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Native American Stories About Acceptance

Acceptance and tolerance of people who are different is usually thought of as a more modern value, but in traditional Native American culture, this has always been an important belief. Even in tribes that normally maintained very rigid gender roles and social restrictions, exceptions were always a possibility; there were women who were allowed to live as men and become warriors in societies where it was otherwise unacceptable for women to do these things, clanless people who were able to achieve status in societies that ordinarily would have required a clan connection, and so on. Many traditional Native American legends likewise stress the importance of accepting everyone, particularly orphans, poor people, immigrants from another tribe, captives (or slaves, in tribes that practiced slavery), and people with various disabilities. It is a common for a hero with one of these disadvantages to end up saving his or her tribe in Native American legends. In folktales for children, an animal who is small, weak, or ugly sometimes similarly saves the day.

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Legends About Acceptance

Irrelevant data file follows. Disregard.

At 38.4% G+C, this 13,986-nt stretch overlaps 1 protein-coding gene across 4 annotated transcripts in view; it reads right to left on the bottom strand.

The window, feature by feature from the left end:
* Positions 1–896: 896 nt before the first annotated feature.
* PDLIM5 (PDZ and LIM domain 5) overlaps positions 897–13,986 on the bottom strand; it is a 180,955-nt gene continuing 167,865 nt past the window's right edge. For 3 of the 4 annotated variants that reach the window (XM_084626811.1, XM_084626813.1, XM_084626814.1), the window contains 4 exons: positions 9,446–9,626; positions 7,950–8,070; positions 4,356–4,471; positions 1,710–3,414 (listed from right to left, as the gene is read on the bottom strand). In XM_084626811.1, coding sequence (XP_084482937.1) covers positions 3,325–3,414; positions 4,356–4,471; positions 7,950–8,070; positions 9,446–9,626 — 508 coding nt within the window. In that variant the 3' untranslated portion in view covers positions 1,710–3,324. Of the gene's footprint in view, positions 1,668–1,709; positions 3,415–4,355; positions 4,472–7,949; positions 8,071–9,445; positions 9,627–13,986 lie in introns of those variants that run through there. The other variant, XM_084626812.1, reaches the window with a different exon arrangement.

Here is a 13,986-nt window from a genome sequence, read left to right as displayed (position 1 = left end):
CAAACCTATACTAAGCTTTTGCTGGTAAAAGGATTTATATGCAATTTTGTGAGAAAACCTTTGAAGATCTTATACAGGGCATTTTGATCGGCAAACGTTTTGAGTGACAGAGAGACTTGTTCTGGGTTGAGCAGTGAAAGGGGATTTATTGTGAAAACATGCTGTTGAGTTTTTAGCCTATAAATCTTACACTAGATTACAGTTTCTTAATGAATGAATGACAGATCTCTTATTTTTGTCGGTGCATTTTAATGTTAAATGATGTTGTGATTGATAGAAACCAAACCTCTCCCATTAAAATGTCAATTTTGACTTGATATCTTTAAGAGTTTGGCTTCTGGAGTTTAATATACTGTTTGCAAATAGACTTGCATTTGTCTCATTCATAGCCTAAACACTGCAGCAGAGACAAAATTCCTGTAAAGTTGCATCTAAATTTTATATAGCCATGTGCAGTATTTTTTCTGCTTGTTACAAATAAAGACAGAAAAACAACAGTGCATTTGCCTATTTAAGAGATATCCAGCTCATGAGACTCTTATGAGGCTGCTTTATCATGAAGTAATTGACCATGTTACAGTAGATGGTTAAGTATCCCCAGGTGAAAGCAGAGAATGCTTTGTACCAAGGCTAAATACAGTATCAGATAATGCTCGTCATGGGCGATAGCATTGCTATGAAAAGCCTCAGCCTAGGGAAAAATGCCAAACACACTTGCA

*Why Bats Are Classified As Animals * Story of the Bat:
    Creek Indian legends about how Bat became accepted as an animal.
*The Snake With Big Feet:
    Legend about a footed snake, rejected by his people, finding acceptance among the Blackfoot tribe.
*The Poor Orphan * The Foundling Who Was Befriended By Wolves:
    Algonquian legends about orphan children who become accepted as tribal leaders.
*The Boy Who Became Strong:
    Dene legend about a woman who is faithful to her blind husband despite her father's intolerance.

Recommended Books of Related Native American Legends

The Little Duck Sikihpsis:
    Excellent picture book for kids, illustrating a Cree folktale about a duck learning to accept himself.
Blue Jay Girl:
    Charming picture book by a Chukchansi author about a girl learning to accept herself and her spirit animal.
The Great Ball Game:
    Another great children's book, adapted from the Southwest Indian legends about Bat finding acceptance from the animals.
Two Old Women: An Alaska Legend of Betrayal, Courage and Survival:
    A fascinating novel by an Athabascan author, based on a traditional legend of a tribe learning to value the elderly.



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